Neither the Hubble nor the Webb-Space telescopes have beamed such images to us. These images are not clusters of stars, planetary systems, gas nebulae, dust clouds, or dark matter. And they are not gazes into astronomical depths of space; they are glimpses into microscopic dimensions of our bodies, its tissues, and cells. Molecular biology techniques, coupled with bioinformatics, confront us with an incredible flood of data. The scale and complexity of this data dictate that we can only interpret them by reducing their complexity and presenting them visually.
The images show point clouds in which each point represents a cell. Each cell is represented by thousands of its messenger RNA (mRNA) sequences. Dimension-reducing, statistical clustering algorithms such as tSNE (t-distributed stochastic neighbor embedding) or UMAP (Uniform Manifold Approximation and Projection) use these sequences to analyze which cells read which genes and synthesize them as proteins. This determines the function of the cells and cells with similar gene expression patterns are represented as clouds of points with a specific color. The array of multiple point clouds shows the complexity of a tissue.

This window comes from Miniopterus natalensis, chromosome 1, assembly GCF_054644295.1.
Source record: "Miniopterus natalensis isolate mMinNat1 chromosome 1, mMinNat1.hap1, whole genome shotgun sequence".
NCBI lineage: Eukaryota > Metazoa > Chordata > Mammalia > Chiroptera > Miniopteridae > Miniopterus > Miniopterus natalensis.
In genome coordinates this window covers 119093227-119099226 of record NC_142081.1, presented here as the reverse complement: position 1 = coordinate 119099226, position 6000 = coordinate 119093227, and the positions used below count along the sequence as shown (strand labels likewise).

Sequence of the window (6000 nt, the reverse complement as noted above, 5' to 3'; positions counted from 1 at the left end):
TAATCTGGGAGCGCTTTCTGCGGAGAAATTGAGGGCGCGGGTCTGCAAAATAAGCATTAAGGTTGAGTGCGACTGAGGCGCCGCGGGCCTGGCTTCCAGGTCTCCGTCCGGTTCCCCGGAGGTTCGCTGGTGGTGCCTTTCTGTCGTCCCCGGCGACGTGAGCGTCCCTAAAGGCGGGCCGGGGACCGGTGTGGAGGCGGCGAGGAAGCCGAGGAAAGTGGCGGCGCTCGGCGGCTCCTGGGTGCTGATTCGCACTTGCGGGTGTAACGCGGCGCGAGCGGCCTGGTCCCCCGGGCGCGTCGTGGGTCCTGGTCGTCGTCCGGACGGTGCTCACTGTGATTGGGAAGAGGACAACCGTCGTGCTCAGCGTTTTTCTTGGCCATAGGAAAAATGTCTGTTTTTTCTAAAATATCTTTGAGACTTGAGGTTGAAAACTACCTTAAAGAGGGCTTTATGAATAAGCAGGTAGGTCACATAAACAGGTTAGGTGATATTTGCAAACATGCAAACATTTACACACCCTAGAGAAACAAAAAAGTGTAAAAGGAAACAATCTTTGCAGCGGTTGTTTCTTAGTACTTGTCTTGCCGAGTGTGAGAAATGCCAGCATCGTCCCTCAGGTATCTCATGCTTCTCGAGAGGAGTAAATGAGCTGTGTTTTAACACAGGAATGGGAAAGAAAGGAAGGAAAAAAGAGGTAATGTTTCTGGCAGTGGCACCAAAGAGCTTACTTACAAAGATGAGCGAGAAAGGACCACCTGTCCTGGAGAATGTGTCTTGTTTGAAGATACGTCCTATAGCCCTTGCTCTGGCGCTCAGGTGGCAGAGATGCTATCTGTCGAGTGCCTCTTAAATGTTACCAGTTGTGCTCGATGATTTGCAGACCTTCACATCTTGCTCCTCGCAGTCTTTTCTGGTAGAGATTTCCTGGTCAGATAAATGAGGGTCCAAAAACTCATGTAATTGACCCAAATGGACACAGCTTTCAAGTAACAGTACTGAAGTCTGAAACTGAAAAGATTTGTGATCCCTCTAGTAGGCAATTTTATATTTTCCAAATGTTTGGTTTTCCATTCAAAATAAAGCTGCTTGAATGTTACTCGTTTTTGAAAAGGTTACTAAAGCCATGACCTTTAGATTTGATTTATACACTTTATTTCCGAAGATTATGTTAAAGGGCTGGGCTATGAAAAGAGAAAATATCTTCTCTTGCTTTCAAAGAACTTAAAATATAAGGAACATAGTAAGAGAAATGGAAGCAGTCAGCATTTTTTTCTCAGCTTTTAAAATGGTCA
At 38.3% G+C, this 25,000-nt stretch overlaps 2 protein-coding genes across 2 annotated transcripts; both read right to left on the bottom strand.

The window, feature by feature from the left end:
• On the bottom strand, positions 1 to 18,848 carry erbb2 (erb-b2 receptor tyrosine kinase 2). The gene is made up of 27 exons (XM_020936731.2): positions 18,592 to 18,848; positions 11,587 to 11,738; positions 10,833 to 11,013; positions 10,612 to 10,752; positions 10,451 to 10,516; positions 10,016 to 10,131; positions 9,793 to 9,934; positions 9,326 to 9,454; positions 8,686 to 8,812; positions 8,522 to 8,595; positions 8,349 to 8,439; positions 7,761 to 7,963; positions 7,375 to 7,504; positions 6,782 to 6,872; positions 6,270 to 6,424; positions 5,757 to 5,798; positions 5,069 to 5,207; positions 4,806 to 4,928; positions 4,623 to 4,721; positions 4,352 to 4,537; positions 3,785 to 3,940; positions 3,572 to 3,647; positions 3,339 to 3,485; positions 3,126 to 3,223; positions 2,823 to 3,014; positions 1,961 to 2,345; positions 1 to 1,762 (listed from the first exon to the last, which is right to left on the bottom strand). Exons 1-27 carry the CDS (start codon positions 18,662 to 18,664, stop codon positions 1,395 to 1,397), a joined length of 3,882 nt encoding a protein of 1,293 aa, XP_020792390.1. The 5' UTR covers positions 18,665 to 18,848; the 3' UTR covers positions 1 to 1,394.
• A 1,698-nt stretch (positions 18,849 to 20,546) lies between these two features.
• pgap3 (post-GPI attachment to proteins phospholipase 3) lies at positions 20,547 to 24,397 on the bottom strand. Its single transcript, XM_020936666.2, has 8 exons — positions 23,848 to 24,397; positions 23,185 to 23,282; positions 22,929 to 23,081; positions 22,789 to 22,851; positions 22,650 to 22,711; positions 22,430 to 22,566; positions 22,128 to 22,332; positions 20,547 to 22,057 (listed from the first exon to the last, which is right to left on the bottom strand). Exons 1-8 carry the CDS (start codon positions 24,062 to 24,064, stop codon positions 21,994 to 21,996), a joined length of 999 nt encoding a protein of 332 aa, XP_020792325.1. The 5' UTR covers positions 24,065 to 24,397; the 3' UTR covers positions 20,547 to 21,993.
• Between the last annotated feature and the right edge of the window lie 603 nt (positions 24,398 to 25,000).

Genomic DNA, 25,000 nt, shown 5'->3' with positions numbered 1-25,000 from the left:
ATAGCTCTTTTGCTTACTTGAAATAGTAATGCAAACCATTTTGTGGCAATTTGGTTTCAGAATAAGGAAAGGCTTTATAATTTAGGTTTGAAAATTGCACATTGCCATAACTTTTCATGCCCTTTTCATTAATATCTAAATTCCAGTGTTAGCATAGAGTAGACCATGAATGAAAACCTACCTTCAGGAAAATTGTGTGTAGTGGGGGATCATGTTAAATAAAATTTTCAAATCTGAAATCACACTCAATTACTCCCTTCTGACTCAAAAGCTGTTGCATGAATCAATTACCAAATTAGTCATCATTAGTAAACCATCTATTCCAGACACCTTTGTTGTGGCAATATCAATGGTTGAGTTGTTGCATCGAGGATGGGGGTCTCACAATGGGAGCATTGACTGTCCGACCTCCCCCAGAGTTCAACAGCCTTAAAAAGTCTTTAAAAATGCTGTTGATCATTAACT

Shapes and colors become visible that carry us off into the infinity surrounding us, but actually reflect ourselves. The biological flood of data is transformed into a sensual field of association in which the microcosm merges with the macrocosm.